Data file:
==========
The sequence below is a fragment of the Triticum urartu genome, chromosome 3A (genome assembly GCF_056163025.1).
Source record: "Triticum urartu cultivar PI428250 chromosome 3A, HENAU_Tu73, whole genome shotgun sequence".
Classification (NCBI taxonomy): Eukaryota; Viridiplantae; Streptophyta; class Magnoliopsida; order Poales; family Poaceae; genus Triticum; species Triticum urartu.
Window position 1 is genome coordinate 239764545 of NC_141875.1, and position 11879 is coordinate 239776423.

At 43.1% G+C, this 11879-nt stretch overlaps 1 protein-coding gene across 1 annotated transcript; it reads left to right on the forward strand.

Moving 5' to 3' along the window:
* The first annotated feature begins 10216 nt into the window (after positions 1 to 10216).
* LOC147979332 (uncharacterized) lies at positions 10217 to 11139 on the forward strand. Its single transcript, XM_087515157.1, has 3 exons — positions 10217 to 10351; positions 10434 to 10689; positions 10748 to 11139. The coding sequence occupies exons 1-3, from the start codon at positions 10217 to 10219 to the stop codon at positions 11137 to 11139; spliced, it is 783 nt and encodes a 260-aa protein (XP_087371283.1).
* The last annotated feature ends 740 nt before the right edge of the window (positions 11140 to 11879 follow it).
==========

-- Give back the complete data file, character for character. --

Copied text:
The sequence below is a fragment of the Triticum urartu genome, chromosome 3A (genome assembly GCF_056163025.1).
Source record: "Triticum urartu cultivar PI428250 chromosome 3A, HENAU_Tu73, whole genome shotgun sequence".
Classification (NCBI taxonomy): Eukaryota; Viridiplantae; Streptophyta; class Magnoliopsida; order Poales; family Poaceae; genus Triticum; species Triticum urartu.
Window position 1 is genome coordinate 239764545 of NC_141875.1, and position 11879 is coordinate 239776423.

At 43.1% G+C, this 11879-nt stretch overlaps 1 protein-coding gene across 1 annotated transcript; it reads left to right on the forward strand.

Moving 5' to 3' along the window:
* The first annotated feature begins 10216 nt into the window (after positions 1 to 10216).
* LOC147979332 (uncharacterized) lies at positions 10217 to 11139 on the forward strand. Its single transcript, XM_087515157.1, has 3 exons — positions 10217 to 10351; positions 10434 to 10689; positions 10748 to 11139. The coding sequence occupies exons 1-3, from the start codon at positions 10217 to 10219 to the stop codon at positions 11137 to 11139; spliced, it is 783 nt and encodes a 260-aa protein (XP_087371283.1).
* The last annotated feature ends 740 nt before the right edge of the window (positions 11140 to 11879 follow it).